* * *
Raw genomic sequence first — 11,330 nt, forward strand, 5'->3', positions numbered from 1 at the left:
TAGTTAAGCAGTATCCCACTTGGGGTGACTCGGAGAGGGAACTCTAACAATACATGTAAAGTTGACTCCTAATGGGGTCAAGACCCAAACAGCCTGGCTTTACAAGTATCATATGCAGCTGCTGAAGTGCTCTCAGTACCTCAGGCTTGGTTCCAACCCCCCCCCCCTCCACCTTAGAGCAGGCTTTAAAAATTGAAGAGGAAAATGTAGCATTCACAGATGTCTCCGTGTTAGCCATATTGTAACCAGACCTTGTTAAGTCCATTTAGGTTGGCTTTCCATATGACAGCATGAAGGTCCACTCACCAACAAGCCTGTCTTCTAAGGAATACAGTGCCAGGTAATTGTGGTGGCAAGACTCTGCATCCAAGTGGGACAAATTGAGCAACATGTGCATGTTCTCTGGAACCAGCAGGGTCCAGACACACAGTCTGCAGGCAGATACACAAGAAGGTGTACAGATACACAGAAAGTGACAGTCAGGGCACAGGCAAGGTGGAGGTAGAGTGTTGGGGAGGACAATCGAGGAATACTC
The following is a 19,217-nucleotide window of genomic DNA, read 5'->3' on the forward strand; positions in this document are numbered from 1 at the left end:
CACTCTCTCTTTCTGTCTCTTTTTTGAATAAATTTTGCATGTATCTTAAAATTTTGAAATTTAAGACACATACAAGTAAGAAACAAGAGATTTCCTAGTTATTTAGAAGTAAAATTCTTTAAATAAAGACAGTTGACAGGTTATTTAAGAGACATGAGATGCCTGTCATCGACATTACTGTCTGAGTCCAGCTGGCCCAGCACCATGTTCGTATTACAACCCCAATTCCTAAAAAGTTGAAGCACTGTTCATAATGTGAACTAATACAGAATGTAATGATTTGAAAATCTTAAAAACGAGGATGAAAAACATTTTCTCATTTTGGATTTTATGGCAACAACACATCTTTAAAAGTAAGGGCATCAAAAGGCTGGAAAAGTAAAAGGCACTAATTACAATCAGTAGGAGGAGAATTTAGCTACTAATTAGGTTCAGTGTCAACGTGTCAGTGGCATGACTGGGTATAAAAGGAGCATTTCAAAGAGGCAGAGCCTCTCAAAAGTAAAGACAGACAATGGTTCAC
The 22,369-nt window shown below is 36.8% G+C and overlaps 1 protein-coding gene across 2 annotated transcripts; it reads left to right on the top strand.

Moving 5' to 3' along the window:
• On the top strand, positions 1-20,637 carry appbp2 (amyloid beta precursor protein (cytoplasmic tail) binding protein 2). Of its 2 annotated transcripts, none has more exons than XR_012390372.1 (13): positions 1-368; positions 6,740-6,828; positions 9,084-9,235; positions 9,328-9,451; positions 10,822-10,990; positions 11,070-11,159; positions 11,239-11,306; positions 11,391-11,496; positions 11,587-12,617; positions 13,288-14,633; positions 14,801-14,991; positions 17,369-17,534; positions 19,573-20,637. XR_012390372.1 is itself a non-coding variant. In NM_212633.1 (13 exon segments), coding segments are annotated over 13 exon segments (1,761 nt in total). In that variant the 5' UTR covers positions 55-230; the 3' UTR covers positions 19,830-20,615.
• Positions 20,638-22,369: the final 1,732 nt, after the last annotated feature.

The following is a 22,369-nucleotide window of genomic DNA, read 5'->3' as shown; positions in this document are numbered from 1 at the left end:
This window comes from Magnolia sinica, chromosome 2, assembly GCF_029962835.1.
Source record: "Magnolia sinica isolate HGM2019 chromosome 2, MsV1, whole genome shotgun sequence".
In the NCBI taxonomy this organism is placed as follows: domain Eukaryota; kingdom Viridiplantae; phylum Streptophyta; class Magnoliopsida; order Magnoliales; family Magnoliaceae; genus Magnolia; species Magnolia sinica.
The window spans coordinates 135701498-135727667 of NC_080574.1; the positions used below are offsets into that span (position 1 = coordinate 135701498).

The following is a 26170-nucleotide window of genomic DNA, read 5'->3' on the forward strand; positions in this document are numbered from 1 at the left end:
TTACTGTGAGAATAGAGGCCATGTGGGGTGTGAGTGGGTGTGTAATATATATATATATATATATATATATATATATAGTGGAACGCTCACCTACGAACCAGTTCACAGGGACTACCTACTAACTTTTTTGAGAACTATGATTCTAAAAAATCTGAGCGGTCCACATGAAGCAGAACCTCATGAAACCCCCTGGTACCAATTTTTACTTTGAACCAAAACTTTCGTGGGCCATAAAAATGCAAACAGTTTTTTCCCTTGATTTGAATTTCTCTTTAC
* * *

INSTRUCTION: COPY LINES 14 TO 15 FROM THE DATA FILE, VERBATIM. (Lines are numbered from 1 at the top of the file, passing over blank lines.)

The following is a 26170-nucleotide window of genomic DNA, read 5'->3' on the forward strand; positions in this document are numbered from 1 at the left end:
TTACTGTGAGAATAGAGGCCATGTGGGGTGTGAGTGGGTGTGTAATATATATATATATATATATATATATATATATAGTGGAACGCTCACCTACGAACCAGTTCACAGGGACTACCTACTAACTTTTTTGAGAACTATGATTCTAAAAAATCTGAGCGGTCCACATGAAGCAGAACCTCATGAAACCCCCTGGTACCAATTTTTACTTTGAACCAAAACTTTCGTGGGCCATAAAAATGCAAACAGTTTTTTCCCTTGATTTGAATTTCTCTTTAC